The forwarding shouldn't be a problem as its just passing it down the chain, and back(but you wouldn't know what ip behind the router the computer uses, unless you got into the computer(ifconfig eth0)), if you had two routers one after the other, it should get by both(if both can be exploitable), but not tested(only have two lan routers to test with.)

    If the packet has a port dest of 50, you can send packets to dest port of any.

  4. #4
    Very good friend of the forum Virchanza's Avatar
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    Quote Originally Posted by compaq View Post
    This is what i belive happens.
    As the victum search like google.co.nz the router records the mac and ip of google.co.nz for the repley.
    Let's say the public IP address of the "malicious machine" is 15.16.17.18

    Let's say that the WAN IP address of the NAT-enabled router is 22.23.24.25

    Let's say that the private IP address of the "victim machine" is 10.10.10.5 (this victim machine is hidden behind the NAT-enabled router)

    We'll start off with a packet originating from the victim machine, and it will be sent to the LAN MAC address of the NAT-enabled router. The packet will be as follows:
    Source = 10.10.10.5 via port 139
    Destination = 15.16.17.18 via port 80

    When the NAT-enabled router receives this packet on its LAN side, it will change the source address (and perhaps the source port also), so that the packet that goes out on the internet is:
    Source = 22.23.24.25 via port 139 (this could be port 1027, who knows)
    Destination = 15.16.17.18 via port 80

    Before the NAT-enabled router sends this packet out over the internet, it will make a new entry in its "currently open socket" list as follows:
    Packets coming from the internet with a destination port of 1027 will get forwarded on to port 139 of 10.10.10.5

    After that, all the malicious machine has to do is open up Windows Explorer and type in "\\22.23.24.25:1027\". This will result in the following packet being sent out to the internet:
    Source = 15.16.17.18 via port 1065 (this can be anything you like)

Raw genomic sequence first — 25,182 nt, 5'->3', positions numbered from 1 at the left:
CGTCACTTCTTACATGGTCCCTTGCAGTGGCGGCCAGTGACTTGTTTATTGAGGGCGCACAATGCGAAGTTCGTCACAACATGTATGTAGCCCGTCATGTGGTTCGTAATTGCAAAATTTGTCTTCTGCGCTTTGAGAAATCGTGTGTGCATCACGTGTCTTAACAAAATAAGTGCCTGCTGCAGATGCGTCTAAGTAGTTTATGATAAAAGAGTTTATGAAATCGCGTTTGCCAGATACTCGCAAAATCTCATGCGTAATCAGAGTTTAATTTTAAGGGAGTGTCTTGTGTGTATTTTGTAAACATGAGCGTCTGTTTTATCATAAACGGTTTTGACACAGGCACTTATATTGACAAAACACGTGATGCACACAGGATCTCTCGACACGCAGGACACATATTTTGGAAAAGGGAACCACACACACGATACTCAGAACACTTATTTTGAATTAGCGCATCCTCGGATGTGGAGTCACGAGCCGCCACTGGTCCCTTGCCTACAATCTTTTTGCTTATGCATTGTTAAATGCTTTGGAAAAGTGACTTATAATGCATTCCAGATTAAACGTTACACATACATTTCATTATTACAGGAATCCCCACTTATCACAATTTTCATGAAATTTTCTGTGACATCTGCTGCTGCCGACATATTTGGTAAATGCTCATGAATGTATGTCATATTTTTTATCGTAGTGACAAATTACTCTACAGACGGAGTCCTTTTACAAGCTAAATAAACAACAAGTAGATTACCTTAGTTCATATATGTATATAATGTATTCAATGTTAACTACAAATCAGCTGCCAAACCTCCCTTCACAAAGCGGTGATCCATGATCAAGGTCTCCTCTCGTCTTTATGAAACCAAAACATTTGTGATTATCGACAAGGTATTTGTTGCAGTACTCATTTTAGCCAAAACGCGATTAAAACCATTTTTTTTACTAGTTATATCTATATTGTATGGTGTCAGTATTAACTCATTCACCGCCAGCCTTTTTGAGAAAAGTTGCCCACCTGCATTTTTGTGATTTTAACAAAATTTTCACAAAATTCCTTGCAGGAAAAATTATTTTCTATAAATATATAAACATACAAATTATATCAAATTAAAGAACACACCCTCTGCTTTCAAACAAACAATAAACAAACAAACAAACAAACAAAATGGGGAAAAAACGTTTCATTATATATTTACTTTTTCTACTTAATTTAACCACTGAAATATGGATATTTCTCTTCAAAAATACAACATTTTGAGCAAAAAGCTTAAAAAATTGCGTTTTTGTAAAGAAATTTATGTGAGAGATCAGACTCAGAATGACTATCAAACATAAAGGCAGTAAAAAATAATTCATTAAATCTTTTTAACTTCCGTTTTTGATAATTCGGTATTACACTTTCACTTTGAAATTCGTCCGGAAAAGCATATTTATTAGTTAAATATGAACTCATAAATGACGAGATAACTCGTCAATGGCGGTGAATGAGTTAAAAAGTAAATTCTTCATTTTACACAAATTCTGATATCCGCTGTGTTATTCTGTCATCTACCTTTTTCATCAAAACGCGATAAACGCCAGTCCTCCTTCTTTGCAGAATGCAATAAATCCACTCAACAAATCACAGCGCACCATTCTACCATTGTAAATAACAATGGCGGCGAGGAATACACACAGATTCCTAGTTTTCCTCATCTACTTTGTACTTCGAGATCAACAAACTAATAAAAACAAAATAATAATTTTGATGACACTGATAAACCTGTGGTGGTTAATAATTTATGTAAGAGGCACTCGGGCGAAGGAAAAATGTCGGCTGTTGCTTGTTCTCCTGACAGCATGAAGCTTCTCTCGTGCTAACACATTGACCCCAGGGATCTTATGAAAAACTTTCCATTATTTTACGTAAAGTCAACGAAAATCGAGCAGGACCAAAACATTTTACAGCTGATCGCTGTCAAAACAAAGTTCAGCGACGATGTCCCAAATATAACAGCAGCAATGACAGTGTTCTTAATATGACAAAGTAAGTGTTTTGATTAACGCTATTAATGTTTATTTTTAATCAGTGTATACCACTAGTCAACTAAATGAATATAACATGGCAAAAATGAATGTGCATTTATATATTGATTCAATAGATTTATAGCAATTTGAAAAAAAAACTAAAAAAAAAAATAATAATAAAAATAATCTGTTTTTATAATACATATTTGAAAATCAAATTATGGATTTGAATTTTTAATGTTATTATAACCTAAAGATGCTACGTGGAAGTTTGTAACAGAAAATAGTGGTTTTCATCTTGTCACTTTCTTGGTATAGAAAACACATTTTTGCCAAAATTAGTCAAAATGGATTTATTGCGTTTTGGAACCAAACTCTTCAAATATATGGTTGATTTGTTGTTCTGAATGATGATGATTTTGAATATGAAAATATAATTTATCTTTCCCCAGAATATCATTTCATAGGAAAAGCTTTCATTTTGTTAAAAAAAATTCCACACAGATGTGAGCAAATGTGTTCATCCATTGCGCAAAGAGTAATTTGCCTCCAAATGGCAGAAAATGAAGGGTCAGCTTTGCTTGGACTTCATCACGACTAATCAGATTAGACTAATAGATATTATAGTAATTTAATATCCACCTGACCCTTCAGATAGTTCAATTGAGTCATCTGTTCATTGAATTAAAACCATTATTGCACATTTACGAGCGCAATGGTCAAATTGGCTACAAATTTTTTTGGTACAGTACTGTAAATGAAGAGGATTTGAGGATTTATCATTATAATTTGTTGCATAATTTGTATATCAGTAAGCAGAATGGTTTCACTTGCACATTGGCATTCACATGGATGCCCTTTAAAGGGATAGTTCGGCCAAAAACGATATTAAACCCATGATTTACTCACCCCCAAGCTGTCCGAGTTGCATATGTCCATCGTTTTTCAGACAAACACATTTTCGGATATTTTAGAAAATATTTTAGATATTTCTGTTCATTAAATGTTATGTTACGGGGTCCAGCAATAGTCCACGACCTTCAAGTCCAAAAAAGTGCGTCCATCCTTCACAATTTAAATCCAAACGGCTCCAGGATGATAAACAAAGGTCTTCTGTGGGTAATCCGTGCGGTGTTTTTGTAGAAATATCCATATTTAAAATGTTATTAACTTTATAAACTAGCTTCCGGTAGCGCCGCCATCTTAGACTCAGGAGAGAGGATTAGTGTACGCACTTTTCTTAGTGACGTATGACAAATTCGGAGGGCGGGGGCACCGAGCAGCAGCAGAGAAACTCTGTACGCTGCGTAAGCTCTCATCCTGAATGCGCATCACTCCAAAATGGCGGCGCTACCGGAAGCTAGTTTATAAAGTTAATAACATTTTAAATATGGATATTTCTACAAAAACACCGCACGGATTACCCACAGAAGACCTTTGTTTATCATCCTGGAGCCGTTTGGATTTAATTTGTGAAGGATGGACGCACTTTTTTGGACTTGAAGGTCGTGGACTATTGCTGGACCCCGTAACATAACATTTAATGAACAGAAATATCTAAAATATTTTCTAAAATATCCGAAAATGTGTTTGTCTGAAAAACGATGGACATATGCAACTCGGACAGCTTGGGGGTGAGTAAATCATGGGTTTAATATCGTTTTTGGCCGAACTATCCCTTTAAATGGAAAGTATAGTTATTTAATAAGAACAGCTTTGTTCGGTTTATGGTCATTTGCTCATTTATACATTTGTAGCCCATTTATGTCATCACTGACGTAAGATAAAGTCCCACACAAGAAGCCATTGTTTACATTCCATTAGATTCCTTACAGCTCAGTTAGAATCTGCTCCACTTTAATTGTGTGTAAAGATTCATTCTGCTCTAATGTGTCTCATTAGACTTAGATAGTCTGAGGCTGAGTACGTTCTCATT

Destination = 22.23.24.25 via port 1027

    When the NAT-enabled router receives this packet from the internet, it will consult its "currently open socket" table to see that traffic for port 1027 should be forwarded on to port 139 of 10.10.10.5, so the packet will be changed as follows:
    Source = 15.16.17.18 via port 1065
    Destination = 10.10.10.5 via port 139

    So there you go, when you type "\\22.23.24.25:1027\" into Windows Explorer, you'll be able to access files shares (or whatever is shared over port 139).

    The only problem you need to address is how you're going to get the victim computer to send out a packet with source port of 139. Also you might have some NAT-enabled routers that don't play fair with port numbers less than 1024.

    Looks like you're on to a winner though. Have you tried it out?

  5. #5
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    The thing works on my routers.

    You shouldn't have to worry about the target sending out a packet on port 139, just use the command on the first post with dst port of anything, then fire up the browser and type in 22.23.24.25:139, it will send it to 10.0.0.5:139, or do nmap 22.23.24.25 -p 139 , it will repley open service name with 139.

    nemesis tcp -x 80 -y <any port> -s 4 -fA -S google.co.nz -D <22.23.24.25> -H my router connected to this computer "mac" -M my router connected to "my router connected to this computer" mac

    nmap 222.23.24.25 -p 80 -p 139 -p 445
    open http
    filtered netbios(ithing)
    filtered microsft-mc(something or rather)

  6. #6
    My life is this forum thorin's Avatar
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    Side note
    Code:
    nmap 222.23.24.25 -p 80 -p 139 -p 445
    You can comma delimit the port list, like so:
    Code:
    nmap 222.23.24.25 -p80,139,445
    I'm a compulsive post editor, you might wanna wait until my post has been online for 5-10 mins before quoting it as it will likely change.

    I know I seem harsh in some of my replies. SORRY! But if you're doing something illegal or posting something that seems to be obvious BS I'm going to call you on it.

  7. #7
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    You can comma delimit the port list, like so:

    Code:
    nmap 222.23.24.25 -p80,139,445
    Thanks, future note.